THE PREPOSITION

Despite being in Australia for almost a year and a half, I have yet to see an Australian film in the cinemas (but then, I haven't seen a Malaysian film in the cinemas at all throughout my entire life...). The fact is, hell, Hoyts (what it is in Australia is what TGV or Golden Screen are in Malaysia) don't bloody show Australian films much, just Hollywood. Well, there were some lame-looking comedies, and a Delta Goodren film during the first half of the year, but that's it. I could've seen the Delta Goodrem film if her goddamn duet with Brian McFadden hadn't made me hate her so utterly.

Anyway, I decided to remedy this drought of mine by checking out the newspapers, finding places where I can see a damn Aussie film. And voila! Turned out that there's actually a cinema at Fremantle which is hidden at the corner thus never really grabbed my attention throughout the thousands of times I've walked past it.

One Australian film I was looking out for was 'Little Fish', which isn't related to Tim Burton's 'Big Fish', but has Cate Blanchett and Hugo Weaving in it as recovering drug addicts. Galadriel and Elrond as recovering drug addicts, perfect.



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However, while I was buying the ticket, I was recommended by the ticket seller to go for The Proposition instead, since I had my reservations about waiting for 2 hours to see 'Little Fish'. I wasn't that interested about Proposition, despite the five-star review it got in Empire magazine. And from what I saw in the TV ads, it's pretty much about a grubby half-naked Guy Pearce running around with a gun, hunting for his psychopathic brother.

"It's written by Nick Cave!" The popcorn-selling woman standing nearby enthused.

"Hm... never heard of him." I said.

"He's an icon!" The popcorn-selling woman said. "I think someone like you will enjoy this film much more! It has a lot of violence!"

"All right." I said and bought the ticket, keeping quiet about my secret love for fluffy romantic comedies.

Murderous bushranger brothers Charlie (Guy Pearce) and Mikey Burns are made an offer by British Captain Stanley (Ray Winstone, very good in this role) that for them to be pardoned for their crimes, Charlie has to hunt down his psychotic evil brother Arthur (Danny Huston). And so, the angst-filled Charlie (come on, Guy Pearce's roles are usually angst-filled or guilt-filled, he and Jennifer Connelly should start appearing in screwball comedies) had to accept this to protect his younger mentally-challenged bro Mikey (I wasn't aware that he was mentally-challenged until I read the reviews of this film last night, thinking that he was just some whiny little ass).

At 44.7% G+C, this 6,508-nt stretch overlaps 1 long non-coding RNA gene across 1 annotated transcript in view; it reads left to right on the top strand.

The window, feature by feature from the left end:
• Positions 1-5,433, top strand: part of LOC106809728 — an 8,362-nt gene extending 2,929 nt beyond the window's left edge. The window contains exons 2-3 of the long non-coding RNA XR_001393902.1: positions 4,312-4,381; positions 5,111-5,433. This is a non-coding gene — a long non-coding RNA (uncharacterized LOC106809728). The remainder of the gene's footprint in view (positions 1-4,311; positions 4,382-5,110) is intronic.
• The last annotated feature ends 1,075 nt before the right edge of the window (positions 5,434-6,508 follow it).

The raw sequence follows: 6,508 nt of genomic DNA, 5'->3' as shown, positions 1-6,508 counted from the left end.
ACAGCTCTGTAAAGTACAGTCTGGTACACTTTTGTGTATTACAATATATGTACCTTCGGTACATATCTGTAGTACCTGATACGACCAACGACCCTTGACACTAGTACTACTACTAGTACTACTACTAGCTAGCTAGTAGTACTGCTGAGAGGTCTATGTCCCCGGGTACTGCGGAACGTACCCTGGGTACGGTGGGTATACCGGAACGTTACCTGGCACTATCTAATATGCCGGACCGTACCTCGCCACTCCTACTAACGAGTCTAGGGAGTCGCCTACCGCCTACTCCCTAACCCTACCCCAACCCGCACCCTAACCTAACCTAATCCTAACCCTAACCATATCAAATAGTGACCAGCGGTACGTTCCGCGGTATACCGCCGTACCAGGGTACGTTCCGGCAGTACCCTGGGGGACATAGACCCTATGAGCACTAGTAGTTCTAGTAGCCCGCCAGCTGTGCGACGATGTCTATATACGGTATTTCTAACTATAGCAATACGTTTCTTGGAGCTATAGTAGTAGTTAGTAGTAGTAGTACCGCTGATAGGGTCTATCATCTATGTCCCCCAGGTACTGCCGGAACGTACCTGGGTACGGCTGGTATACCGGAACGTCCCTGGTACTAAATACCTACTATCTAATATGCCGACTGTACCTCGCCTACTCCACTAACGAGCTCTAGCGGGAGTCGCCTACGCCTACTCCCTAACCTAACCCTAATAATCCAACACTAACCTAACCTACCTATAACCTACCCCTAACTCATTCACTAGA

This story isn't told purely through Charlie's point of view, but Captain Stanley's too, as he watched the inhabitants of the town, and even his own wife (Emily Watson) become increasingly pissed off when they found out about the proposition he made with Charlie. And they were soon demanding for Mikey's blood. Oh, Faramir's in it too. David Wenham plays Captain Stanley's superior, who wants to see Mikey flogged to satiate the bloodlust of the pissed-off townsmen. Something like that. And then, there's Arthur, a cool badass villain (guy on the right at pic below) who stares at the sunset all the time, is pretty poetic, and also very casual when he's killing people.

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So yes, this joint UK-Australia production is a good movie with great acting from the international cast, the pacing is slow, the violence only happened in short explosive spurts, but it didn't bore me. It definitely had a much different feel from a Hollywood film.

Oh, maybe the 'different feel' I described above might also be attributed to the fact that there were only THREE (including myself) people in the cinema. Yes, just me, and this couple sitting a few rows in front of me. Holy crap, after all the heavy promotion, the ads on the TV, the big-name cast, and... it could only get THREE people in the cinemas during a Friday afternoon? Just a couple of blocks away, at this Hoyts cinema, there were huge groups of people flocking in to see Doom. Right, so this western film really isn't everyone's cup of tea, but I didn't expect things to be that bad for Australian cinema.

Throughout the entire year, I've been reading about how the Australian film industry is suffering and such, with the commercial failures of most of their works, including those high-profile ones (like that Delta Goodrem film), and things weren't looking up until the past few months, when a number of good Australian movies came out, like this, and Little Fish, and Look Both Ways (these three films garnered the most nominations for the AFI awards, which is Australia's equivalent of the Oscars), but I guess only the quality and artistic values of the films were improving, and that in term of commercial successes, they still had a long way to go. Come on, when some of the biggest Australian stars are in a film, and it could only get 3 people in the cinema during a Friday afternoon, that's kinda sad.

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